Loaded: Laptops on the cheap Video
Loaded: Laptops on the cheap Video Transcript
>> Dell is ready for back-to-school. Verizon launches FiOs to New Yorkers. And, Australia wants to check your iPod at the airport. It's Tuesday, July 29. I'm Natali Del Conte and it's time to get loaded. ^M00:00:11 [ Music ] ^M00:00:13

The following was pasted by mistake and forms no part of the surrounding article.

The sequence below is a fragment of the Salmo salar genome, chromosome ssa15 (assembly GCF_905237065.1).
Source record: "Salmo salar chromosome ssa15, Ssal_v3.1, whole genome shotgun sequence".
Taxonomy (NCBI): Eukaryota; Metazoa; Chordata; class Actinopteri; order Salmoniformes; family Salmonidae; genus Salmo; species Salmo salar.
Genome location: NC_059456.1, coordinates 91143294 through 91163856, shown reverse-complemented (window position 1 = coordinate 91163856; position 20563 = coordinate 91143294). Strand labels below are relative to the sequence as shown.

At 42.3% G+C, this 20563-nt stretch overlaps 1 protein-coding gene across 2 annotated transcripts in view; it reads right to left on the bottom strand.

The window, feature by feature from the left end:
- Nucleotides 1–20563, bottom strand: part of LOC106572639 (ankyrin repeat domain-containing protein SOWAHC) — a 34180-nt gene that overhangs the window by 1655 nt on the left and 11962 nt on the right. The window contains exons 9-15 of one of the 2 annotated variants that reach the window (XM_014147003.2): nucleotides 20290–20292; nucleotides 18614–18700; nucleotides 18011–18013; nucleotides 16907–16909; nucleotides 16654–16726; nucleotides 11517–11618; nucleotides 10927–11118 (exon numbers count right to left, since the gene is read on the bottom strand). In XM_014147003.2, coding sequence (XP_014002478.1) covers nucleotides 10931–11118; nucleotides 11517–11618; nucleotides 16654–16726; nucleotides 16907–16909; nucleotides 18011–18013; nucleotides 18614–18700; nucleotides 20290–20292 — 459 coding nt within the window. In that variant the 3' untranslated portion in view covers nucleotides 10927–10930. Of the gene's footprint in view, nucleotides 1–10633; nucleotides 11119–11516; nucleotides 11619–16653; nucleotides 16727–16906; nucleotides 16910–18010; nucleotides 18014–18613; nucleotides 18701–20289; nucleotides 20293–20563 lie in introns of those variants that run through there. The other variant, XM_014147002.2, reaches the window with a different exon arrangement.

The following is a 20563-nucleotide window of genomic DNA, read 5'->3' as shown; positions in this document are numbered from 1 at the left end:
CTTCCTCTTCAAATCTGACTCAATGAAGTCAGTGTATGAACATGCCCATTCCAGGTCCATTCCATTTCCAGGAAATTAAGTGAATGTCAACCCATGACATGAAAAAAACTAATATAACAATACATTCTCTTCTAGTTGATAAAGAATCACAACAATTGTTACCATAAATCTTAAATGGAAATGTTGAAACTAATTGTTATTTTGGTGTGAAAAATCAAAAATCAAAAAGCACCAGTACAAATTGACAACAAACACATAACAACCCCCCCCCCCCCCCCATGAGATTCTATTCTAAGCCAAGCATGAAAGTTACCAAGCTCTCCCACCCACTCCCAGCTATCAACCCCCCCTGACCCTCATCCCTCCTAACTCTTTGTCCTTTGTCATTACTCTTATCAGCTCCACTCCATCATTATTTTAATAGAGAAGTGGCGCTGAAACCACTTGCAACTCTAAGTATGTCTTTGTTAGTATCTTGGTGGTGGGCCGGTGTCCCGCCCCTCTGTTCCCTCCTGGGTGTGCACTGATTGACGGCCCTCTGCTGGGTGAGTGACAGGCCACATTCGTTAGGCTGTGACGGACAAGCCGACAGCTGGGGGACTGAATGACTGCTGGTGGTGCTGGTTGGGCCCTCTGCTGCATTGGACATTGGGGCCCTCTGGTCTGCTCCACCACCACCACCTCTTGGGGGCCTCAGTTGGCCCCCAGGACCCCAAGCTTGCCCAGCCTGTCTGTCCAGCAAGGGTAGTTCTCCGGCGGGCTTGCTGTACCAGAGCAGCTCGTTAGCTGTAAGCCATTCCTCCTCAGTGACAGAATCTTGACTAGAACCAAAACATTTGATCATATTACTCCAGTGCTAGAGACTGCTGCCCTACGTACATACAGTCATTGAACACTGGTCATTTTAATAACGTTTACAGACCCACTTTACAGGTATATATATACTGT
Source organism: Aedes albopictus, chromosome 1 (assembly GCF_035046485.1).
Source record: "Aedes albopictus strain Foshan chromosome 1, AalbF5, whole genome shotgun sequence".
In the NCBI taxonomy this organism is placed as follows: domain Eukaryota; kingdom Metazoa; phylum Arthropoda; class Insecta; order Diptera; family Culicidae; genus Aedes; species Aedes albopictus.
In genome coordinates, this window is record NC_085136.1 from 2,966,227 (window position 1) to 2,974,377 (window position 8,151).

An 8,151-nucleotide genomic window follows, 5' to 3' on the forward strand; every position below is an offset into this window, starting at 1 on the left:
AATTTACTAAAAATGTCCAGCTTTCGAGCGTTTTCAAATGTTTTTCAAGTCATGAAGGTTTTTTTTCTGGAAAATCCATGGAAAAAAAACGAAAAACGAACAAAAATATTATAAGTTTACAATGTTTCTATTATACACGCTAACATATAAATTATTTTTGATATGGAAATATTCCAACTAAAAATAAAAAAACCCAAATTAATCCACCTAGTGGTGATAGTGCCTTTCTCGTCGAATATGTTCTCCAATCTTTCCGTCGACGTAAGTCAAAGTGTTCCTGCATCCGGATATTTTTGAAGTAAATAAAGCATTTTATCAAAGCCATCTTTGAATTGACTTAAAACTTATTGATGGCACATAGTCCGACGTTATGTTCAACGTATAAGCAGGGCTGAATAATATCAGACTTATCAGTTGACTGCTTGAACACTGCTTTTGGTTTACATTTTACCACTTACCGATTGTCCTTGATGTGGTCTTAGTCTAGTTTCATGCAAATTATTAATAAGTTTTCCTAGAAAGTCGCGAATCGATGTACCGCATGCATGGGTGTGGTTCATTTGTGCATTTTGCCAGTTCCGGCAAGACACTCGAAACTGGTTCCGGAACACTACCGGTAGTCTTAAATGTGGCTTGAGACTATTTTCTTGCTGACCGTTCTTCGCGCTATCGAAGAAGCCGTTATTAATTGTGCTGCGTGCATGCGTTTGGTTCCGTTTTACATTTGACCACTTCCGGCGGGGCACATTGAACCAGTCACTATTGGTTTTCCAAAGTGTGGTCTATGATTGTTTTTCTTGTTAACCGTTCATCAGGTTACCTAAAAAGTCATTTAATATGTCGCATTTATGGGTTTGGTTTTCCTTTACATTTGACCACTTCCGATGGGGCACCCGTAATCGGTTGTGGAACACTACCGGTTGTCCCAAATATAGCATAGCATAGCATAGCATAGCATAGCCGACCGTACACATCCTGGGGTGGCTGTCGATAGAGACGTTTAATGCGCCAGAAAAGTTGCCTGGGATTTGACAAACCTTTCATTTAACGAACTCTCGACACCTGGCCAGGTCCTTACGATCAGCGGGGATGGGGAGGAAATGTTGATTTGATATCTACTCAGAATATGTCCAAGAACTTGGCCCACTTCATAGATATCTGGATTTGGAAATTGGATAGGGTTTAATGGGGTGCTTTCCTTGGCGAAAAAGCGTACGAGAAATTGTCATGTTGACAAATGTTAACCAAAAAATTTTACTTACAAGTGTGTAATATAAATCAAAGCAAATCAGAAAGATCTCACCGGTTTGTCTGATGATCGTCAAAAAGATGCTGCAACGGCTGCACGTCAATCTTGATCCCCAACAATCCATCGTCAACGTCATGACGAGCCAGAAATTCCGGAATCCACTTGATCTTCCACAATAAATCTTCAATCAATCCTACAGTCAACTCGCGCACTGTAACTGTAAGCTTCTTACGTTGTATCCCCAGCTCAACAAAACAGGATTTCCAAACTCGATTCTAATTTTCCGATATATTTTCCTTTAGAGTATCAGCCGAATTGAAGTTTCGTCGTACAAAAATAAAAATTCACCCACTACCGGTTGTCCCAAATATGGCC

>> Dell launched a new line of desktops and laptops just in time for back-to-school. The desktops are kind of retro-looking. They are called the Hybrid Mini PC. They are environmentally-friendly since they are 80% smaller than standard desktops and said they consume 70% less power and can weigh 95% less packaging. They started just $499. The new line of laptop is in the Inspiron family. The Inspiron 13 starts at $699 and it's a 13-inch machine. You can see all the specs at Dell.com, but one of the things to note is the aesthetics of these new machines. I really like all the colors and shapes of the new line of Dell. Why let Apple have all of that. The Motion Pictures Association of America is finally being proactive rather than reactive about preventing movie piracy. According to Ars Technica, the MPAA is planning on launching a website that will direct users on how and where to legally download movies so that they are less tempted to rip them off. The unnamed site will let users search for film titles and provide them with information on where to buy movie tickets, rentals, DVDs, or downloads. This is far smarter than the MPAA's normal activities, which usually just involves waiting until people pirate movies and then suing them. The Washington Post wants to hear your prediction and you might even get paid for doing it. The newspaper has partnered with an online pooling service called Predictify to create a space where readers who can vote on potential outcomes of news stories. The site will allow companies to sponsor a poll where the most accurate participant will receive cash. It's rare to see all the new media coming together in a way that could potentially work well, and I think this is one of those examples. I think it's beneficial on both ends and that it could encourage readers to contribute thought out opinions to a targeted question in a specific way. Unlike your typical blog post that can often generate random reader comments on just about anything. The world's cheapest laptop is now for sale and it cost a $130. The catch is that you have to buy them in bulk from Chinese retailer, Alibaba. You have to buy at least a hundred units to get the low retail price. But if you do that, you get a machine that has a 7-inch screen, a 400 megahertz processor, 128 megs of RAM, and 1 gig of flash storage. It runs Linux. So this isn't the most powerful machine around, but you get what you pay for. Verizon launches FiOS TV Service in New York this week and I can tell you one person who is excited about it -- you are looking at her. FiOS is Verizon's fiberoptic internet TV and phone service. It's supposed to be super fast and reliable, which are two adjectives that I would not use to describe my Time Warner service. FiOS will be available to at least 3 million New York residents by the end of the year, but to start only 300,000 New Yorkers who will have access and guess what? -- I'm one of them. I'm gonna call and get it set up today and I will be twittering my progress, so follow along at the Twitter address on the screen. If you've got pirated music on your iPod, reconsider your vacation to Australia. That's because the Australian government is reportedly considering searching through traveler's iPods in airport screening in order to search for ripped music. Under this proposal, custom's officials would have the right to search your MP3 player for pirated music. And if they found an inordinate amount, they could fine you. But Duncan Riley of the Inquisitor raises a good question. How can you even tell pirated music on an iPod from legitimately purchased music -- random, and sloppy file names -- I don't know. That's just silly. I don't predict very much will come of this. Yahoo music is offering a refund to customers that purchased songs through their service. Just last week, the company announced that they would no longer offer DRM Software to play the songs that users had already purchased through the site. They're sticking with the service will be transferred to RealNetworks' Rhapsody while those who are not are pretty much [inaudible] by the end of September. Users will now get a refund for DRM songs purchases. Plus, Yahoo says that they are looking for a way to replace DRM-free purchases with DRM-free files of the same songs if they chose that over a refund. Now that is what I call good customer service. See Yahoo, you don't need Microsoft around to make good decisions. You're doing just fine on your own. OLED lights may become much more energy efficient. Thanks to a research project at the University of Michigan and Princeton. Researchers have found a way to release more energy out of OLEDs, which typically only emit 20% of the light that they generate. The new technology would produce 60% more light using a combination of an organic grid working in tandem with small micro lenses that guide the trapped light out of the devices. These lights are long way from hitting the market. But if and when they do, they could significantly reduce the amount of energy needs and carbon emission. Those are your headlines for today, but I will be back tomorrow with more. Thank you for watching. I'm Natali Del Conte with CNET TV and you've just been Loaded. ^M00:04:37 [ Music ]
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